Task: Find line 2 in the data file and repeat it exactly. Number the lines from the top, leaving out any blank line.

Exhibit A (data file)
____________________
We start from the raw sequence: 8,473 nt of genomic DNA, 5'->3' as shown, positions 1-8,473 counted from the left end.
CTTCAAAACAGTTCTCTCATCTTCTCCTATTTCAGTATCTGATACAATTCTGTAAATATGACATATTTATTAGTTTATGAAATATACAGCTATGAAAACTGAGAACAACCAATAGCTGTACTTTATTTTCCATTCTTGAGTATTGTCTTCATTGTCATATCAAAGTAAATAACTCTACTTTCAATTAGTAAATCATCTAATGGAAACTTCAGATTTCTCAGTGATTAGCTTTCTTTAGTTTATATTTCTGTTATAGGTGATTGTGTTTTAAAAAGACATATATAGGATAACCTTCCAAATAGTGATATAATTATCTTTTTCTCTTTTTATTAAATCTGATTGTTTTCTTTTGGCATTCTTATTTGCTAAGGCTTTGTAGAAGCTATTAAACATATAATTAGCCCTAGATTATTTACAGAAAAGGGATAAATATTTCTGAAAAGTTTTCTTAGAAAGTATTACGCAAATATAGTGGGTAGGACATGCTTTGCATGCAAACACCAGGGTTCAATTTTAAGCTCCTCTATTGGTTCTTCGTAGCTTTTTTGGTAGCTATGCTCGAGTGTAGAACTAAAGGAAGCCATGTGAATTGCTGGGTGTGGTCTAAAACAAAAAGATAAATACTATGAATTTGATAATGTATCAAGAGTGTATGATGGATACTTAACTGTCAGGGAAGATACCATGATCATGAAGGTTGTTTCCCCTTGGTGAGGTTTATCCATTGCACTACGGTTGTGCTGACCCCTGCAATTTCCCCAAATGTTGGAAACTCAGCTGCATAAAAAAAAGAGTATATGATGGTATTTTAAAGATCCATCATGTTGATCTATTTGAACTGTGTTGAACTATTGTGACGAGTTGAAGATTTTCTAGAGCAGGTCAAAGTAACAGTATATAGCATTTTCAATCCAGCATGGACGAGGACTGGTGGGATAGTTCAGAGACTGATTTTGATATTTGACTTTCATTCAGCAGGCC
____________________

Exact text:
CTTCAAAACAGTTCTCTCATCTTCTCCTATTTCAGTATCTGATACAATTCTGTAAATATGACATATTTATTAGTTTATGAAATATACAGCTATGAAAACTGAGAACAACCAATAGCTGTACTTTATTTTCCATTCTTGAGTATTGTCTTCATTGTCATATCAAAGTAAATAACTCTACTTTCAATTAGTAAATCATCTAATGGAAACTTCAGATTTCTCAGTGATTAGCTTTCTTTAGTTTATATTTCTGTTATAGGTGATTGTGTTTTAAAAAGACATATATAGGATAACCTTCCAAATAGTGATATAATTATCTTTTTCTCTTTTTATTAAATCTGATTGTTTTCTTTTGGCATTCTTATTTGCTAAGGCTTTGTAGAAGCTATTAAACATATAATTAGCCCTAGATTATTTACAGAAAAGGGATAAATATTTCTGAAAAGTTTTCTTAGAAAGTATTACGCAAATATAGTGGGTAGGACATGCTTTGCATGCAAACACCAGGGTTCAATTTTAAGCTCCTCTATTGGTTCTTCGTAGCTTTTTTGGTAGCTATGCTCGAGTGTAGAACTAAAGGAAGCCATGTGAATTGCTGGGTGTGGTCTAAAACAAAAAGATAAATACTATGAATTTGATAATGTATCAAGAGTGTATGATGGATACTTAACTGTCAGGGAAGATACCATGATCATGAAGGTTGTTTCCCCTTGGTGAGGTTTATCCATTGCACTACGGTTGTGCTGACCCCTGCAATTTCCCCAAATGTTGGAAACTCAGCTGCATAAAAAAAAGAGTATATGATGGTATTTTAAAGATCCATCATGTTGATCTATTTGAACTGTGTTGAACTATTGTGACGAGTTGAAGATTTTCTAGAGCAGGTCAAAGTAACAGTATATAGCATTTTCAATCCAGCATGGACGAGGACTGGTGGGATAGTTCAGAGACTGATTTTGATATTTGACTTTCATTCAGCAGGCC